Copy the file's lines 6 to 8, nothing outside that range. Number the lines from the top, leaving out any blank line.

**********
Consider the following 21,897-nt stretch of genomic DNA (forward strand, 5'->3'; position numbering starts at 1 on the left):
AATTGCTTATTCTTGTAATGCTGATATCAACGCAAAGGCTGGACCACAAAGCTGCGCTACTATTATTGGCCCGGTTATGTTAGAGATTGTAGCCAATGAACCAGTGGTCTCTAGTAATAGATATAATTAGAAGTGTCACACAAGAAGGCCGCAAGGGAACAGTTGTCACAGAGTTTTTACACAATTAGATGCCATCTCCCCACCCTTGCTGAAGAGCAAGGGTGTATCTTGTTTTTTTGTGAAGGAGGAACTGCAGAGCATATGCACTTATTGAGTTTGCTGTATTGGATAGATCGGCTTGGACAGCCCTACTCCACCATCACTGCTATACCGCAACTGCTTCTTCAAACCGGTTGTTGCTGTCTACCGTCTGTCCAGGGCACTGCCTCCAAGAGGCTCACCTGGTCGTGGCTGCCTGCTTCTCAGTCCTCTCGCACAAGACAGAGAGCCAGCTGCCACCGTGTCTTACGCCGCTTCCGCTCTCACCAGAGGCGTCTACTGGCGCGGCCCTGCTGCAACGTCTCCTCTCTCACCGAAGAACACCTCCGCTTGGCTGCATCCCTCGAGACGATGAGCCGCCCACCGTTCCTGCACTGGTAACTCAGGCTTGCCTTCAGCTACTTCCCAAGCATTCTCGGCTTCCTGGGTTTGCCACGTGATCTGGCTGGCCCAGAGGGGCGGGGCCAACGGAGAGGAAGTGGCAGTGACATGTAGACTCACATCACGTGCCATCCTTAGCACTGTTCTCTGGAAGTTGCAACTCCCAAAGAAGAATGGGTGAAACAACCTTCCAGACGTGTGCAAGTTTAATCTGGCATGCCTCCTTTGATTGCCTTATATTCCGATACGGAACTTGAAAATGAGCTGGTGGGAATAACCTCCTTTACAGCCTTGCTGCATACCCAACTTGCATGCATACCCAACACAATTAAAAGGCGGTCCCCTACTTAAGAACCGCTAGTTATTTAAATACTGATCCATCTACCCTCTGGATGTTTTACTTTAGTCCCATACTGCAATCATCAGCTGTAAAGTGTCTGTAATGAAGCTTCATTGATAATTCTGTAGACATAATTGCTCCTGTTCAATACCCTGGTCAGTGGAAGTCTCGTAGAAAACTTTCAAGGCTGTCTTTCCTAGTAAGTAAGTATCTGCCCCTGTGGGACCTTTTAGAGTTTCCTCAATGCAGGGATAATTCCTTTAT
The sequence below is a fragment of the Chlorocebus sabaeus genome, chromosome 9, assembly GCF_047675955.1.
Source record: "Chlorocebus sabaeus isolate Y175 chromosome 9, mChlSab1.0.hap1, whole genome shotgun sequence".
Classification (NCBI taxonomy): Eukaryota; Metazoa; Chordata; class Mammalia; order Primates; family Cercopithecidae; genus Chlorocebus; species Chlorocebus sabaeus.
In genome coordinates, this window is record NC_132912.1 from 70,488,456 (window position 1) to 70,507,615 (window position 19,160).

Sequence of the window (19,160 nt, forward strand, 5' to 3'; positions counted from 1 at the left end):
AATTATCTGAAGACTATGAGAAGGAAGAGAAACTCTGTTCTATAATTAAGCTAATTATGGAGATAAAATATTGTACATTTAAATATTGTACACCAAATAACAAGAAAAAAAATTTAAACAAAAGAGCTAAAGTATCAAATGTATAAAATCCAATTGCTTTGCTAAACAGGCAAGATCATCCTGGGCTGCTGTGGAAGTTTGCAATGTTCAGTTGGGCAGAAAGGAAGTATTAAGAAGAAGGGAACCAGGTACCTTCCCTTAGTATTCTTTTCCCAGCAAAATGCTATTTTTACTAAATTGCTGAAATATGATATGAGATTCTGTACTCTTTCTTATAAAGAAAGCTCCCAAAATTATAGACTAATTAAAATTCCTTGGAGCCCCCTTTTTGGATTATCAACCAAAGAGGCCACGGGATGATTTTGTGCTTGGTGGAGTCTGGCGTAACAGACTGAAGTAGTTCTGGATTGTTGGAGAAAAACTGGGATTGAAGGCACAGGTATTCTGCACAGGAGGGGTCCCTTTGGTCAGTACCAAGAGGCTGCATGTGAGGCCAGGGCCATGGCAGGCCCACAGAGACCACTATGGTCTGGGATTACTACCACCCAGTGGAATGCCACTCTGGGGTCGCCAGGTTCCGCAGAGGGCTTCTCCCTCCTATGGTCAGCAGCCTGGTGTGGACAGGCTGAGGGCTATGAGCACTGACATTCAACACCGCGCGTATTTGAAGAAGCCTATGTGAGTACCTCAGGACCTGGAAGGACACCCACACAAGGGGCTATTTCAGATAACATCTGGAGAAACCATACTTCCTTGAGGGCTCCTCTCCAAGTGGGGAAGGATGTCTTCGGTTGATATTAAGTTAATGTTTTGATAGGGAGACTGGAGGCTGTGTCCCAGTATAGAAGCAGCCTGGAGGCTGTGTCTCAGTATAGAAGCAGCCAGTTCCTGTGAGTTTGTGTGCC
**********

In genome coordinates, this window is record NC_132912.1 from 70,488,456 (window position 1) to 70,507,615 (window position 19,160).

Sequence of the window (19,160 nt, forward strand, 5' to 3'; positions counted from 1 at the left end):
AATTATCTGAAGACTATGAGAAGGAAGAGAAACTCTGTTCTATAATTAAGCTAATTATGGAGATAAAATATTGTACATTTAAATATTGTACACCAAATAACAAGAAAAAAAATTTAAACAAAAGAGCTAAAGTATCAAATGTATAAAATCCAATTGCTTTGCTAAACAGGCAAGATCATCCTGGGCTGCTGTGGAAGTTTGCAATGTTCAGTTGGGCAGAAAGGAAGTATTAAGAAGAAGGGAACCAGGTACCTTCCCTTAGTATTCTTTTCCCAGCAAAATGCTATTTTTACTAAATTGCTGAAATATGATATGAGATTCTGTACTCTTTCTTATAAAGAAAGCTCCCAAAATTATAGACTAATTAAAATTCCTTGGAGCCCCCTTTTTGGATTATCAACCAAAGAGGCCACGGGATGATTTTGTGCTTGGTGGAGTCTGGCGTAACAGACTGAAGTAGTTCTGGATTGTTGGAGAAAAACTGGGATTGAAGGCACAGGTATTCTGCACAGGAGGGGTCCCTTTGGTCAGTACCAAGAGGCTGCATGTGAGGCCAGGGCCATGGCAGGCCCACAGAGACCACTATGGTCTGGGATTACTACCACCCAGTGGAATGCCACTCTGGGGTCGCCAGGTTCCGCAGAGGGCTTCTCCCTCCTATGGTCAGCAGCCTGGTGTGGACAGGCTGAGGGCTATGAGCACTGACATTCAACACCGCGCGTATTTGAAGAAGCCTATGTGAGTACCTCAGGACCTGGAAGGACACCCACACAAGGGGCTATTTCAGATAACATCTGGAGAAACCATACTTCCTTGAGGGCTCCTCTCCAAGTGGGGAAGGATGTCTTCGGTTGATATTAAGTTAATGTTTTGATAGGGAGACTGGAGGCTGTGTCCCAGTATAGAAGCAGCCTGGAGGCTGTGTCTCAGTATAGAAGCAGCCAGTTCCTGTGAGTTTGTGTGCC